What We’re Reading: June 30

What We’re Reading: June 30

Do you wonder what the Bookish team is reading? Do you want to take a peek at our bookshelves? You’ve come to the right place. Here are the Bookish staff’s personal weekend reading recommendations. Tell us what you think in the comments!

If you’re still looking for some inspiration, check out our Summer Previews for a look at the best books of the season.

Dating You / Hating You

This book captures so many of the things that have made me a Christina Lauren fan: the importance of female friendship and support, women who show that strength comes in many forms, and let’s not forget the sizzling romance. Evie and Carter are great leads, and I loved watching respect, admiration, and attraction grow between them. But perhaps my favorite part of the entire reading experience was getting to sit down to interview this writing duo at BookCon. —Kelly

The Undoing Project

I love Michael Lewis, and I love books about the brain. So when I heard that Lewis had a new(ish) book out about behavioral economics and the friendship between Daniel Kahneman and Amos Tversky, I was sold. So far, I am loving it. —Elizabeth

Big Little Lies

I found that the televised version of Big Little Lies, which I loved, portrayed domestic abuse with chilling accuracy. I’m pleased (feels weird to say I’m pleased about this!) to find that the book handles the portrayal of domestic abuse just as well as the show did. This book shows the complex emotions and crippling feelings of self-doubt, grief, and shame felt by victims of abuse. It also shows that abusers can seem to the outside world to be completely normal and even charming people and how wide and far the ripples of abuse spread, especially when we take part in enabling the abuser. What I admire most about this book is taking on such heavy and important subject matter and making it palatable for every type of reader. —Myf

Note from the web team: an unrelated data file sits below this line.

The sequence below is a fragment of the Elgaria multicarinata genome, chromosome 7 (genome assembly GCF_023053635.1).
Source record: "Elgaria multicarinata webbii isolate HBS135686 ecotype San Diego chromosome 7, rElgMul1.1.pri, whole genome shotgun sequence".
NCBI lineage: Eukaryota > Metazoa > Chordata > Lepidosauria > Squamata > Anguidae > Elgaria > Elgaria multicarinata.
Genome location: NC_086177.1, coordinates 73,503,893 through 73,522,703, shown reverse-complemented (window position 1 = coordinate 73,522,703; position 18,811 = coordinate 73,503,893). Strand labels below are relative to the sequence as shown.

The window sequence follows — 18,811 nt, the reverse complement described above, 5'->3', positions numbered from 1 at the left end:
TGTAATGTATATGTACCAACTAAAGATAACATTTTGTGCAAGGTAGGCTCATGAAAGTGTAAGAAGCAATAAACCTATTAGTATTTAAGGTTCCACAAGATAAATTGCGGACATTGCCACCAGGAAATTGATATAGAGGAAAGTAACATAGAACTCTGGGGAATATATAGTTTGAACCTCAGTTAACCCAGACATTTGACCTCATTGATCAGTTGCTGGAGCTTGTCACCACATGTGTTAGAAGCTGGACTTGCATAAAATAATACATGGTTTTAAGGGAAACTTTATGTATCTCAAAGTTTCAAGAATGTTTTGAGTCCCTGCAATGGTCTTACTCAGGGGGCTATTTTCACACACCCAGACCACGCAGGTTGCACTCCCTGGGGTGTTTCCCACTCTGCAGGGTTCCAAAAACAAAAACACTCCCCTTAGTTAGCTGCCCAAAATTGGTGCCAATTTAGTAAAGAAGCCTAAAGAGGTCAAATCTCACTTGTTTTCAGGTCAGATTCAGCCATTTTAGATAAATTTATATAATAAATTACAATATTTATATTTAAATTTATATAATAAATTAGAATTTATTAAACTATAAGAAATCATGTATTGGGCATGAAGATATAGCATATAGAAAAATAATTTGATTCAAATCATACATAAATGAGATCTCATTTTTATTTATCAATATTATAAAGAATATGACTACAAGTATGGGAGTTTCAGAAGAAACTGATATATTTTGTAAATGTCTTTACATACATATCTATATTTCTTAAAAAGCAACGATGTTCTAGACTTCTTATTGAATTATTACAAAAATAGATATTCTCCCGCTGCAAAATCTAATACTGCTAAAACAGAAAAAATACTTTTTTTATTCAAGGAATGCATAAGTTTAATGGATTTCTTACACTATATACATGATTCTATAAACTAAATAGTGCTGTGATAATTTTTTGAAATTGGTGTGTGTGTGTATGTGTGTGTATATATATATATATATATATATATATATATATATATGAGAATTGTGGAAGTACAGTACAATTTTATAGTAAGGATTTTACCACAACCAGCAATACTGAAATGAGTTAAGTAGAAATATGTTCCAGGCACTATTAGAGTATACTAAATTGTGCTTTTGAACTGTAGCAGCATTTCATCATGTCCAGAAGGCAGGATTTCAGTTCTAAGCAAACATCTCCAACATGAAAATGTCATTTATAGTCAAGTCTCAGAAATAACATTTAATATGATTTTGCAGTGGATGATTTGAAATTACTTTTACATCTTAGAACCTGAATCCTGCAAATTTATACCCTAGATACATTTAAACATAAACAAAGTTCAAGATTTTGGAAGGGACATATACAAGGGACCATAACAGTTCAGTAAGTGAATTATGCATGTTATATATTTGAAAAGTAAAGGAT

Compass South

This week I picked up Compass South, the first in a duology from Hope Larson and Rebecca Mock. It’s a book filled with pirates, gangsters, two pairs of twins, and deadly secrets. The artwork is stunning, and the story completely draws you in. I loved how strong the bond between twins Cleo and Alex was, but there are also themes of found families at work that are beautifully told. I’d highly recommend this graphic novel to readers looking for a fun and rollicking adventure. —Kelly


David Ortiz, one of the best players the Red Sox have ever seen, is writing about his career in this memoir. He starts when he is a child and living in the Dominican Republic and continues on through his time with the Red Sox. It’s a well written and emotional book. Ortiz gives an inside view of the Red Sox organization, which he spent 13 years with, and it isn’t always favorable. He also relates stories about Pedro Martinez and Manny Ramirez, his teammates from the early Red Sox years. Big Papi is a larger than life character, and this is a great book to read if you follow the Red Sox and want to know more about the career of one of the team’s best players. —Barb


The View from the Cheap Seats

I’ve only read one Neil Gaiman book (The Ocean at the End of the Lane), but after diving into this compendium of essays, introductions, reminiscences, news articles, speeches, and more, I’m ready to sample more of the celebrated imaginative work that preceded Ocean. The entries here are introducing me to some of Gaiman’s sci-fi, horror, and comic-art passions, along with providing fresh takes on writers I’ve always been passionate about myself, including Edgar Allan Poe, Rudyard Kipling, Stephen King, and Bram Stoker. I’m looking forward to some of the music stuff late in the book, not least the entries on Lou Reed, They Might Be Giants, and Tori Amos. I’m also stoked to read “Make Good Art,” from a 2012 art-school commencement address Gaiman gave—I’ve heard good things about it. —Phil




Staff Reads



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